The list of etiological general medical conditions has been updated and new sections were added for Prevalence and Course.
Major Depressive Episode
The "Associated Laboratory Findings" section of the text was updated and expanded to include additional neurobiological abnormalities (e.g., alterations in neuropeptides and other hormones in response to challenge tests) and functional brain imaging results. The "Specific Gender Features" section was updated to clarify that increased risk in women emerges during adolescence and may coincide with puberty.
Major Depressive Disorder
Associated General Medical Conditions text was updated to emphasize that comorbid general medical conditions worsen the course of Major Depressive Disorder. The "Specific Age Features" section was expanded to include information about laboratory findings (e.g., evidence of subcortical white matter hyperintensities) in late-onset depression. Changes in the "Familial Pattern" section indicate increased risk of Anxiety Disorders in offspring of those with depression.
The "Course" section was updated to indicate that the outcome of Dysthymic Disorder is significantly better with active treatment. Changes to Familial Pattern indicate elevated rates of both Dysthymic Disorder and Major Depressive Disorder in relatives of those with Dysthymic Disorder.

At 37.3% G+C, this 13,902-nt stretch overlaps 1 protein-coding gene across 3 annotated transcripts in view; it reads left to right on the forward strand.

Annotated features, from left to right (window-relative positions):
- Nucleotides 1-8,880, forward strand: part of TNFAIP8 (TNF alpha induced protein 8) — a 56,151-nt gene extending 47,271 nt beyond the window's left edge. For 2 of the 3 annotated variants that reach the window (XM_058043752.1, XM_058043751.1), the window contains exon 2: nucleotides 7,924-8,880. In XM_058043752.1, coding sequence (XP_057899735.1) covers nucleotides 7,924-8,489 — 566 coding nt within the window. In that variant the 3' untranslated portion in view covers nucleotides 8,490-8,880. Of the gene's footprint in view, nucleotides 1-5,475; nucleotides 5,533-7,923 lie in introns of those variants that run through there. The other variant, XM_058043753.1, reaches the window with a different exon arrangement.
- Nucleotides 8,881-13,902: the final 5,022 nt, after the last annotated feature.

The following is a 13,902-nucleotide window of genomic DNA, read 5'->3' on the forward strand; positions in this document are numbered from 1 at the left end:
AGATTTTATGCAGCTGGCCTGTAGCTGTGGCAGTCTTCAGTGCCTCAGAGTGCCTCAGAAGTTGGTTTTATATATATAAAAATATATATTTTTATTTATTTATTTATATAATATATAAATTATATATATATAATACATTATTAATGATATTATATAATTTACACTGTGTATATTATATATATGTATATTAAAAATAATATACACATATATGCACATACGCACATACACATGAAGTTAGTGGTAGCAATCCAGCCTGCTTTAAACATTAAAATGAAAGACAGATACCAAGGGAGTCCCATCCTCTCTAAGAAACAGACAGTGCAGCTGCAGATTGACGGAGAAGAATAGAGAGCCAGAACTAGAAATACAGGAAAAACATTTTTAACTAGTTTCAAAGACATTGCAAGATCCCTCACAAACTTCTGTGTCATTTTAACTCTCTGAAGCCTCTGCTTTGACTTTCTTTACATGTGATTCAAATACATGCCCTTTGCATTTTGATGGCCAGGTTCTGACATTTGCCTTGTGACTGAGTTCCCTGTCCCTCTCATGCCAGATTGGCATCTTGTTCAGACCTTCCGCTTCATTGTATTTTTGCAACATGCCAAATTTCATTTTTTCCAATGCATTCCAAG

Bipolar I and Bipolar II Disorder
The "Associated Mental Disorders" section was expanded to include information on the comorbidity of Bipolar I Disorder and Alcohol and other Substance Use Disorders. Associated Laboratory Findings were updated to reflect increased rates of certain brain lesions in individuals with Bipolar I Disorder as a group. The "Associated General Medical Conditions" section was expanded to clarify the relationship between Bipolar I and Bipolar II Disorder and thyroid dysfunction (i.e., association between hypofunction and rapid cycling, and hyperthyroidism precipitating episodes in those with pre-existing Mood Disorder). Specific Gender Features were updated to reflect gender differences in Rapid Cycling, types of episodes, and risk for mixed episodes. The relationship between age at onset and family history was noted in Familial Pattern of Bipolar I Disorder.
Bipolar Disorder Not Otherwise Specified (NOS)
An additional example was added to clarify that individuals with chronic dysthymia who also experience occasional hypomanic episodes do not qualify for a diagnosis of either Dysthymic Disorder (because of the hypomanic episodes) or Cyclothymic Disorder (because the hypomanic episodes are too infrequent).